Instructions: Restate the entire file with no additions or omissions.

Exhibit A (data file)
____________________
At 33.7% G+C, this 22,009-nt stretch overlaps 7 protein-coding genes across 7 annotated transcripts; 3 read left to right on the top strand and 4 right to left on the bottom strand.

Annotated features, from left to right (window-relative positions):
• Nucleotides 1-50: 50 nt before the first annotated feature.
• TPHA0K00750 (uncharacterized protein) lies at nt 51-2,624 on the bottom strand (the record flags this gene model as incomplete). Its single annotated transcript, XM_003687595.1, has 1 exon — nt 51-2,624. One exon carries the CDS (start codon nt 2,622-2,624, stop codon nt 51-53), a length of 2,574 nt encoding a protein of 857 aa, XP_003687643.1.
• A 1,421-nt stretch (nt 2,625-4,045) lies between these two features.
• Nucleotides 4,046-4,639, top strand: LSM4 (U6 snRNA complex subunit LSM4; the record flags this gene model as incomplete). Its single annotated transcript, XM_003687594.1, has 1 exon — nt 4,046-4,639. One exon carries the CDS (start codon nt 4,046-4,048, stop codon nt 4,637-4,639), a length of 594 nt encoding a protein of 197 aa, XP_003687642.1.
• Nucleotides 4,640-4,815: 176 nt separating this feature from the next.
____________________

At 33.7% G+C, this 22,009-nt stretch overlaps 7 protein-coding genes across 7 annotated transcripts; 3 read left to right on the top strand and 4 right to left on the bottom strand.

Annotated features, from left to right (window-relative positions):
• Nucleotides 1-50: 50 nt before the first annotated feature.
• TPHA0K00750 (uncharacterized protein) lies at nt 51-2,624 on the bottom strand (the record flags this gene model as incomplete). Its single annotated transcript, XM_003687595.1, has 1 exon — nt 51-2,624. One exon carries the CDS (start codon nt 2,622-2,624, stop codon nt 51-53), a length of 2,574 nt encoding a protein of 857 aa, XP_003687643.1.
• A 1,421-nt stretch (nt 2,625-4,045) lies between these two features.
• Nucleotides 4,046-4,639, top strand: LSM4 (U6 snRNA complex subunit LSM4; the record flags this gene model as incomplete). Its single annotated transcript, XM_003687594.1, has 1 exon — nt 4,046-4,639. One exon carries the CDS (start codon nt 4,046-4,048, stop codon nt 4,637-4,639), a length of 594 nt encoding a protein of 197 aa, XP_003687642.1.
• Nucleotides 4,640-4,815: 176 nt separating this feature from the next.